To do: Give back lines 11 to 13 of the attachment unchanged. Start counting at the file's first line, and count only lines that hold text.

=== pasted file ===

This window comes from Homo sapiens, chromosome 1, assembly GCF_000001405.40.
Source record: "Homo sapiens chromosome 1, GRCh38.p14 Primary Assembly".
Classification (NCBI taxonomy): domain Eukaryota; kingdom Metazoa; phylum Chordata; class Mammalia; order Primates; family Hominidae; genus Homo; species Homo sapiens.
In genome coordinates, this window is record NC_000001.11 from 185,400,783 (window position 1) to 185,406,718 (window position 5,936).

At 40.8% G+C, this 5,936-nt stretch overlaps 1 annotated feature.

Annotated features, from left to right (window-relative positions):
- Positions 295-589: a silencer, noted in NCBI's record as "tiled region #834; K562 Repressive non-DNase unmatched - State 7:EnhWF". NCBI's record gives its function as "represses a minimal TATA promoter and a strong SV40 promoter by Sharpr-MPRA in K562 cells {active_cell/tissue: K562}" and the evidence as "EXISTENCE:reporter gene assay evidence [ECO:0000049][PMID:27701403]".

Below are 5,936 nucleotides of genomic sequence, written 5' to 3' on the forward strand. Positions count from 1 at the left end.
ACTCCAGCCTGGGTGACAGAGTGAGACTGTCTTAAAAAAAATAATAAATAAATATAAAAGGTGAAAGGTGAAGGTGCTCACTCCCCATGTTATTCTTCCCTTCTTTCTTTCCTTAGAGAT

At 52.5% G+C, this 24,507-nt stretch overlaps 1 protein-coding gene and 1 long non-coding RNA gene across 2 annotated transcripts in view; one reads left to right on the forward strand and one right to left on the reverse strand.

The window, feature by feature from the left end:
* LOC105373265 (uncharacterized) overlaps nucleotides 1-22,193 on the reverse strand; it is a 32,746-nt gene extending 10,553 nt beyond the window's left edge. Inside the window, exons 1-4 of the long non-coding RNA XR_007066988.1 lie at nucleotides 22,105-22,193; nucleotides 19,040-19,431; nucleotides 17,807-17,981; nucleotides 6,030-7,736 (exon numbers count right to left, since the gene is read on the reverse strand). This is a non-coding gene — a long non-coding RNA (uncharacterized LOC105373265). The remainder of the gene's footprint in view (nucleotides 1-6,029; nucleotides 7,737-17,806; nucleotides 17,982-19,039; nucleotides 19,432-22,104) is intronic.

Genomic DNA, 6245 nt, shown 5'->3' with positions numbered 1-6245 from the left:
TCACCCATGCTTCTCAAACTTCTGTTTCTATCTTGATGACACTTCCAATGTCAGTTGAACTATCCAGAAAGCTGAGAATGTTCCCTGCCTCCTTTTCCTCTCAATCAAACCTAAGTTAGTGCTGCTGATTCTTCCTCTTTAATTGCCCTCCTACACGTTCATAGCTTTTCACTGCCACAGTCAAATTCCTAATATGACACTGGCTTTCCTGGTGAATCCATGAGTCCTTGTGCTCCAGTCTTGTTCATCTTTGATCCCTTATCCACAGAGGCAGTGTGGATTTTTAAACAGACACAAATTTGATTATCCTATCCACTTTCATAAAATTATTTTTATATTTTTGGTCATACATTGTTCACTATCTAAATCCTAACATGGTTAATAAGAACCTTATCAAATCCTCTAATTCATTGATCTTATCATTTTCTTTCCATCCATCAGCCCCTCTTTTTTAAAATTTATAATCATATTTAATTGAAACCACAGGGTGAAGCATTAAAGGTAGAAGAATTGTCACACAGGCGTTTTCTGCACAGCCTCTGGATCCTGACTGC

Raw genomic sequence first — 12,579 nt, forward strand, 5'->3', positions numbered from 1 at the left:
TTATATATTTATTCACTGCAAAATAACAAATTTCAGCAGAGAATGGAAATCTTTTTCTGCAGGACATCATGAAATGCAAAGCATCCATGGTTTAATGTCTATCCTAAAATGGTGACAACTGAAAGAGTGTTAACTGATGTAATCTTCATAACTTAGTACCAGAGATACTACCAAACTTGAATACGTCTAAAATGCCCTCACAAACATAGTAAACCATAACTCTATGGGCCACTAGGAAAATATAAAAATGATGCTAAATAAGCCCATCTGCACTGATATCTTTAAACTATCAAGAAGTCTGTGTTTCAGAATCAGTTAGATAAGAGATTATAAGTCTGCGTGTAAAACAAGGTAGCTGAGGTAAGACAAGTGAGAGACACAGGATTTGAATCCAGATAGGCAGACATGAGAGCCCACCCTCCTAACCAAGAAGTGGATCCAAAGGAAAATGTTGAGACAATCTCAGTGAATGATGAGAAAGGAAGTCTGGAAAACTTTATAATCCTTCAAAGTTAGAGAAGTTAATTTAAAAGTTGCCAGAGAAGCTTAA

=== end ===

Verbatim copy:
The window, feature by feature from the left end:
* LOC105373265 (uncharacterized) overlaps nucleotides 1-22,193 on the reverse strand; it is a 32,746-nt gene extending 10,553 nt beyond the window's left edge. Inside the window, exons 1-4 of the long non-coding RNA XR_007066988.1 lie at nucleotides 22,105-22,193; nucleotides 19,040-19,431; nucleotides 17,807-17,981; nucleotides 6,030-7,736 (exon numbers count right to left, since the gene is read on the reverse strand). This is a non-coding gene — a long non-coding RNA (uncharacterized LOC105373265). The remainder of the gene's footprint in view (nucleotides 1-6,029; nucleotides 7,737-17,806; nucleotides 17,982-19,039; nucleotides 19,432-22,104) is intronic.

Genomic DNA, 6245 nt, shown 5'->3' with positions numbered 1-6245 from the left: